A recent study published in the journal PLoS One claims that exercise may increase heart risk for some people. According to the study’s abstract, researchers conclude that “adverse responses to regular exercise in cardiovascular and diabetes risk factors occur,” and “identifying the predictors of such unwarranted responses and how to prevent them will provide the foundation for personalized exercise prescription.” The study was led by Claude Bouchard, Ph.D., professor of genetics and nutrition and former executive director at the Pennington Biomedical Research Center. The medical and scientific community has received the study’s findings with mixed feelings.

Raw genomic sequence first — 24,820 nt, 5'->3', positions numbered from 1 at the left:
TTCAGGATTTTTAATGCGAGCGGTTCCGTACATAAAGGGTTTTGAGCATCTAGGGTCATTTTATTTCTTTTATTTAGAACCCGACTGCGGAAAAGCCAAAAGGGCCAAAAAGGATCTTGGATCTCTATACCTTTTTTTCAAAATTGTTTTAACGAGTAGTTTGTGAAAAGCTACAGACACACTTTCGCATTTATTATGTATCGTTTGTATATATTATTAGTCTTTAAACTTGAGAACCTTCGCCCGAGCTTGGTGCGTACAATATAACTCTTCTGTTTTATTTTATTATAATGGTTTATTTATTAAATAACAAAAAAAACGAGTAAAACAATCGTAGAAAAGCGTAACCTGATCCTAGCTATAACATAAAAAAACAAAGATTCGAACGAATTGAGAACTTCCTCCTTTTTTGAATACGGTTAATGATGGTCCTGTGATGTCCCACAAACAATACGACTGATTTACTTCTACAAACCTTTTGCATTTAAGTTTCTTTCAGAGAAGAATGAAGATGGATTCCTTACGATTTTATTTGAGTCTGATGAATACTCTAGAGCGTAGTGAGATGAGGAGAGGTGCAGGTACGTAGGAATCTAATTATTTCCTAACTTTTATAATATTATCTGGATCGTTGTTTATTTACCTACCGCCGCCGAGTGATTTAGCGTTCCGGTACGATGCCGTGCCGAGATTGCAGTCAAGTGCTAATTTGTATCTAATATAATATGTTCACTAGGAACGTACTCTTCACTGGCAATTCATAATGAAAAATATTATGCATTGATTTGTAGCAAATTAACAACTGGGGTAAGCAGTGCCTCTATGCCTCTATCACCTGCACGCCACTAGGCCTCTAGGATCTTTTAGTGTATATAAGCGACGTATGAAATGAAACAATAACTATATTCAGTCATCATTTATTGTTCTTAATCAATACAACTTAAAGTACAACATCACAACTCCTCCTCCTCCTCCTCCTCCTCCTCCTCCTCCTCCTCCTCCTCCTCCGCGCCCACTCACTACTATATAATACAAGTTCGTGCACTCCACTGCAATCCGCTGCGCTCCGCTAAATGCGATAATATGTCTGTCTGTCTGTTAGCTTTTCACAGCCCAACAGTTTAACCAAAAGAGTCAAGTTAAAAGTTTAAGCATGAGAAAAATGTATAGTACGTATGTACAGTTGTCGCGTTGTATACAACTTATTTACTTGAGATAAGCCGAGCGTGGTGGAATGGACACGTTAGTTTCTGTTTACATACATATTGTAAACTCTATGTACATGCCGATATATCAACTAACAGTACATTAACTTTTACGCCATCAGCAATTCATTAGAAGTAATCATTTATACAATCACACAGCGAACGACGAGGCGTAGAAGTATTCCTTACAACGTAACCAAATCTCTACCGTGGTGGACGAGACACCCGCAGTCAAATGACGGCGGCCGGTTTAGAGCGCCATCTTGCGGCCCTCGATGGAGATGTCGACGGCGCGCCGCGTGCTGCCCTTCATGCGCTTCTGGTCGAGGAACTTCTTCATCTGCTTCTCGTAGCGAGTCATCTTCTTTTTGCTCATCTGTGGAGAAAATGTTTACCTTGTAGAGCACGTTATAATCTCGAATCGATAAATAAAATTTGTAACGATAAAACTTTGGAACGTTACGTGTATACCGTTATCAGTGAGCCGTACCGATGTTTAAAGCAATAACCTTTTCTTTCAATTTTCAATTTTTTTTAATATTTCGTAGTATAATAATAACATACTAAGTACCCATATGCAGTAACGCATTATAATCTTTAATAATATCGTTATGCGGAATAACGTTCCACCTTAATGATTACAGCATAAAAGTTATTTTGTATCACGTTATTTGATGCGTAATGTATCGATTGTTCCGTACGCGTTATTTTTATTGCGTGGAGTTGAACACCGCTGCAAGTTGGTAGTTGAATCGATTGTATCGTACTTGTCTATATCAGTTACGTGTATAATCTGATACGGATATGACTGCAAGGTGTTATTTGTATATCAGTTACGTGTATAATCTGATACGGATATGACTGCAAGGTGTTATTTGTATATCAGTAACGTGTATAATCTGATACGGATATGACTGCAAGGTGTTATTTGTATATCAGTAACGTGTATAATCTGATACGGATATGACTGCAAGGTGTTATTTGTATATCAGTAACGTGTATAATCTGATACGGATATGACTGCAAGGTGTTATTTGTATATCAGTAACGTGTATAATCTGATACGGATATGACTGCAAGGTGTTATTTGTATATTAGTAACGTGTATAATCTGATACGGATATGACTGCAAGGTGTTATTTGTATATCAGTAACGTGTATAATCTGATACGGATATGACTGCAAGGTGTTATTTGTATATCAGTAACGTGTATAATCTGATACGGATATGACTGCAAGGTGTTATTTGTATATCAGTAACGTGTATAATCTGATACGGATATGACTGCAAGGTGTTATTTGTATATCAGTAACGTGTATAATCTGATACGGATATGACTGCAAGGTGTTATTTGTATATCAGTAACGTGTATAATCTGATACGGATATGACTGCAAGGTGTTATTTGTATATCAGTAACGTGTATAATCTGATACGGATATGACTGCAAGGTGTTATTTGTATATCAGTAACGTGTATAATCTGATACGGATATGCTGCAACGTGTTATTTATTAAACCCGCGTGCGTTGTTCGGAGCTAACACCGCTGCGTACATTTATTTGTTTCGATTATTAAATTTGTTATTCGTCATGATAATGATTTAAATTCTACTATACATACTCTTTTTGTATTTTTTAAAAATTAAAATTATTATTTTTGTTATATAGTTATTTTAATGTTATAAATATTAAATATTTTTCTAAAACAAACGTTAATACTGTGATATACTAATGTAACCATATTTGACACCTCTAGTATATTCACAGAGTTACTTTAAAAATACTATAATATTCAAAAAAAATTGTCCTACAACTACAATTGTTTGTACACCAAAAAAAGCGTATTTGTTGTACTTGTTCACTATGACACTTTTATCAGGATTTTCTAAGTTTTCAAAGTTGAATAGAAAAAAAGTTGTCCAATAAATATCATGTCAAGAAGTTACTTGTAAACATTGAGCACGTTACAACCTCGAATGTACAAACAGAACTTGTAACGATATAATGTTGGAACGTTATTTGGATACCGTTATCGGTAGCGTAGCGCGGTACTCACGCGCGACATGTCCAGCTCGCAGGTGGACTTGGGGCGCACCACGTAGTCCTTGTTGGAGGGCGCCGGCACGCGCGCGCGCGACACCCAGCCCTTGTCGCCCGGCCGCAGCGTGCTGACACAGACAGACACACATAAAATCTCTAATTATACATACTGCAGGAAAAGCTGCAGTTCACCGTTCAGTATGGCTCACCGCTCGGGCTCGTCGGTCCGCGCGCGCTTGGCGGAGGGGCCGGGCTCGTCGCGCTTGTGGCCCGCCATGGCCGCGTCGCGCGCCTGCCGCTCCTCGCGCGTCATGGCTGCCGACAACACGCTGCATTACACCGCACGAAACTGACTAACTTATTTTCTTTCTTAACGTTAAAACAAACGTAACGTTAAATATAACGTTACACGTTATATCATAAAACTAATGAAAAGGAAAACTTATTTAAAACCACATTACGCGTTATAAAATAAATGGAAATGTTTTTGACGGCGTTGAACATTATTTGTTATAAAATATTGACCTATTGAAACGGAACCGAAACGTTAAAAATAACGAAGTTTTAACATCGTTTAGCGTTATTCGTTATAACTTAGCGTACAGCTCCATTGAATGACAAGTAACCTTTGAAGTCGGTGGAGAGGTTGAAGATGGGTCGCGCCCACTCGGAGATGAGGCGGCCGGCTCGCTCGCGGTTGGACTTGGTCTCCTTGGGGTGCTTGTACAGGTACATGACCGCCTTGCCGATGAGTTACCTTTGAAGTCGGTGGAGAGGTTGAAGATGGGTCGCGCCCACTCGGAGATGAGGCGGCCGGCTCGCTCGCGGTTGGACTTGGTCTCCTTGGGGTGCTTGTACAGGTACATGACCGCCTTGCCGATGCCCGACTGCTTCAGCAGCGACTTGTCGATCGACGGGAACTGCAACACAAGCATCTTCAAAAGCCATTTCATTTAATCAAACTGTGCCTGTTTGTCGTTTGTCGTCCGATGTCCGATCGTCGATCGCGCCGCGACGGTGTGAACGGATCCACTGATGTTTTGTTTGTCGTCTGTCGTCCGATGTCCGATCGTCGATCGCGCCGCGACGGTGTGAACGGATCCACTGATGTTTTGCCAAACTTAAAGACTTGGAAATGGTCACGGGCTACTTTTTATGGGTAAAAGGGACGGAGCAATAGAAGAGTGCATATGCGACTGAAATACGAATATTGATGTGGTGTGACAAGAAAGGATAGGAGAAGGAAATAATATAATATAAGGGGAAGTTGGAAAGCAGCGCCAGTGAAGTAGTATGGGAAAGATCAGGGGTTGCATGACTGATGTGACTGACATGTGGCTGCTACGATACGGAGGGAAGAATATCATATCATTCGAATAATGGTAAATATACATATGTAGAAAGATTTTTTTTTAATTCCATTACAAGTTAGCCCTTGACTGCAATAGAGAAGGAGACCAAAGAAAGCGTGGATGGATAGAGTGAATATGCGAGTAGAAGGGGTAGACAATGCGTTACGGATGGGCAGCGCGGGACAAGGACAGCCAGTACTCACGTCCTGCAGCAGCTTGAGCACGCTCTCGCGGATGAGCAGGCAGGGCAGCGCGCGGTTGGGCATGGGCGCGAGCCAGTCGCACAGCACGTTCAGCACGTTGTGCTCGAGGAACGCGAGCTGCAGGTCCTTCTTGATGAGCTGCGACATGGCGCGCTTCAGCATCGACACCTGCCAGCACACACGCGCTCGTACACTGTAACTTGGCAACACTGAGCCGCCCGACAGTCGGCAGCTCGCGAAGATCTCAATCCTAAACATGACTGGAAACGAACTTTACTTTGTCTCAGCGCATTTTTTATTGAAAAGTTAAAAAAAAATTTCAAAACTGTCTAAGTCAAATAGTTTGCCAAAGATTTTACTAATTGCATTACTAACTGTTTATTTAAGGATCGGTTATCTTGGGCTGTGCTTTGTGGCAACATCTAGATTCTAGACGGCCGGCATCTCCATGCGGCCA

“It is an interesting and well-done study,” said Dr. Michael Lauer, director of the Division of Cardiovascular Sciences at the National Heart, Lung, and Blood Institute, in an interview published in the New York Times on May 30th.

Still, some experts worry about the implications of such provocative results. “There are a lot of people out there looking for any excuse not to exercise,” said William Haskell, emeritus professor of medicine at the Stanford Prevention Research Center, in a New York Times interview published on May 30th. “This might be an excuse for them to say, ‘Oh, I must be one of those 10 percent.’” Read more about this story…

Comments are closed.